The reading was in a rehearsal room on a Saturday night, before and audience. I’d spent the day watching the plays of the other finalists, and really enjoyed them. Anna Yen’s epic piece Slow Boat involved elements of Chinese opera and skilled manipulation of objects to tell its tale, so the audience had a sense of how the story would be articulated in performance. Hannah Belsanzky’s funny and meditative piece don’t ask what the bird look like was a ‘straighter’ read, allowing the Australian gothic stillness its words framed to be carefully exposed. All three pieces, including mine, made different demands of process, and therefore had to be shared in different ways as staged readings. As compelling as actors can be, it’s the scripts that were centre-stage.

I hadn’t seen a full run-through of The Holidays, having stepped in and out of the last few days work. It was good to see it played, and good too to hear the audience respond to the work. I watched it with my family beside me, stood around for a bit after, chatting to and thanking people, then we made our way home through one of those awful traffic jams that large football games inspire.

Then myself and the other finalists had a wait in store that we’d been warned about. The status of the project as a Queensland Premier’s Drama Award meant that the announcement had to come from the government, rather than the company. I think all three of us found that two weeks of not knowing rather unusual.  The call came from the company at 4:30 on a Friday afternoon, and the next evening the winner was announced at a function after the opening night of a play called Good Muslim Boy, at the Queensland Performing Arts Centre, looking out over the Brisbane river.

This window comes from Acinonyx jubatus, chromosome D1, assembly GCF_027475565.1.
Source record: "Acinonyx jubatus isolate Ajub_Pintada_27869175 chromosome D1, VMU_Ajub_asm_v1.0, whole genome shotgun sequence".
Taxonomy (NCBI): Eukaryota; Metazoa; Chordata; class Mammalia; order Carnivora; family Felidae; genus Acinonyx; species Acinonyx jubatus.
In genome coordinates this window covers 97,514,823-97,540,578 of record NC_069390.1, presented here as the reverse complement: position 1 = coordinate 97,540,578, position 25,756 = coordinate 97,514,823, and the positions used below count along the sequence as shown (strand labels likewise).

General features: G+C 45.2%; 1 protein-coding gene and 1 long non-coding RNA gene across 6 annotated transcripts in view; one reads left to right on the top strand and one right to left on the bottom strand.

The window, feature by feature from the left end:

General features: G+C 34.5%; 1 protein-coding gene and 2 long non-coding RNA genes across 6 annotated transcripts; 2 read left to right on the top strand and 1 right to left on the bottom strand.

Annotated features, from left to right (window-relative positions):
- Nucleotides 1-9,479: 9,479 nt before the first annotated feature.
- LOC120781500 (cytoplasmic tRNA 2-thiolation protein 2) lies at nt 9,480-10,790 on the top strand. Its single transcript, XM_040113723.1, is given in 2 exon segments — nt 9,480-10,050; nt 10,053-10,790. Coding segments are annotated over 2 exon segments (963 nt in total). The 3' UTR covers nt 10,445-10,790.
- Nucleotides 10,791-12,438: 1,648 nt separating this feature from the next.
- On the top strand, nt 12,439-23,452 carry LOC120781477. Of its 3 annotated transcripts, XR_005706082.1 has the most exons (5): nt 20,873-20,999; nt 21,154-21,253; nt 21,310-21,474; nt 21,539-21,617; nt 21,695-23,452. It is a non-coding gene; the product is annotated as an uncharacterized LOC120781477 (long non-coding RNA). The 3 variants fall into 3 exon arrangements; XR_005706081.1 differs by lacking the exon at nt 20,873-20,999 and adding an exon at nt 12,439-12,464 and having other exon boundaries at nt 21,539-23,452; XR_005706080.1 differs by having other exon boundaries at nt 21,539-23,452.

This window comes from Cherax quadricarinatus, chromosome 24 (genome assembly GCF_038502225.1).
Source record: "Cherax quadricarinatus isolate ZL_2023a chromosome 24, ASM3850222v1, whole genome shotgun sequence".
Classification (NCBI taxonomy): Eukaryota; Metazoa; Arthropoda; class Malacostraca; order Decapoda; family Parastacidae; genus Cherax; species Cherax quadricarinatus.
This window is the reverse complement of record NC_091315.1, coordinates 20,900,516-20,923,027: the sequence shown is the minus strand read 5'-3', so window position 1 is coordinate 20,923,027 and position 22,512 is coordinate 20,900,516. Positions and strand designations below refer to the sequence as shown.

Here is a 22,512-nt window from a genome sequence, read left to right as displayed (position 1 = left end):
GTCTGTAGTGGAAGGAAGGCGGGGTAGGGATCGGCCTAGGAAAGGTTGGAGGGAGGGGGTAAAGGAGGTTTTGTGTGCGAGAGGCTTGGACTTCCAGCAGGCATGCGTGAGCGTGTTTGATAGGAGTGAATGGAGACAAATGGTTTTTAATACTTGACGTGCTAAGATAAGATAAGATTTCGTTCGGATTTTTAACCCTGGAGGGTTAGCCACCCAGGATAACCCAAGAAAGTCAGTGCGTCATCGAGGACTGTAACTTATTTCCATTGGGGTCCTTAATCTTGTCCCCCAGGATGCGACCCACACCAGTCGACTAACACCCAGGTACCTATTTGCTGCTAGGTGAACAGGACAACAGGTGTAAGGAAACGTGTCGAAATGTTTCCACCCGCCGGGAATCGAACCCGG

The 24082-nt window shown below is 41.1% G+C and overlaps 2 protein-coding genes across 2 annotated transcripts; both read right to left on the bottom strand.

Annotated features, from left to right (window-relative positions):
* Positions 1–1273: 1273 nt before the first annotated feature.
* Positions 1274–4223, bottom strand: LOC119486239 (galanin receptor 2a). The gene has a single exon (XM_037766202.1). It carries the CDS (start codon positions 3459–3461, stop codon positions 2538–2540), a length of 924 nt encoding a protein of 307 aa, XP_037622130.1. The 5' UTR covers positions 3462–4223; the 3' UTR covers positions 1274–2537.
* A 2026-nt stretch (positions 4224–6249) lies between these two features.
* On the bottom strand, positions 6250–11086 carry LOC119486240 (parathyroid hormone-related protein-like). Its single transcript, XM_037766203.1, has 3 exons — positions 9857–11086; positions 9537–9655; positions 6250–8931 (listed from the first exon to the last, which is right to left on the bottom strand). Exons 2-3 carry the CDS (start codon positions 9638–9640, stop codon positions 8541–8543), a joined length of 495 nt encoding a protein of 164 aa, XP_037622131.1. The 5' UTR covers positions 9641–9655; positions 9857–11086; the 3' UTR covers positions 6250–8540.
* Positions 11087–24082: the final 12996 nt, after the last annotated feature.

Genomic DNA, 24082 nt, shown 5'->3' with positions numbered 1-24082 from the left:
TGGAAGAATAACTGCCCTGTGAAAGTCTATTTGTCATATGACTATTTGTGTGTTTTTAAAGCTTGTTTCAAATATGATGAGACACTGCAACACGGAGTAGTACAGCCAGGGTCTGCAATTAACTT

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Sam Strong, the artistic director Queensland Theatre, said a few words, followed by the Arts Minister Leeanne Enoch who responded with intelligence and compassion to each of the works or playwrights, including the show we’d just seen. This might seem like faint praise, but it’s fairly remarkable for a minister of the arts to take a genuine interest in the arts. I stood there waiting while my son fixed my collar. My name was announced, so I went to the podium and said too few words of thanks. Then the rest of the evening was a short blur of photos and unskilful networking on my part.

Word gets out quickly in the teacup of the arts, and people say kind things to people who win things. These things happened. It seems so simple from the outside. I have to answer some questions from the media. The work will be produced in 2020, which is the 50th anniversary of the company,  so there’s another  wait in store,  as well as more work on the script,  and the putting together of a team that will realise it, and the gathering of audiences who will experience it.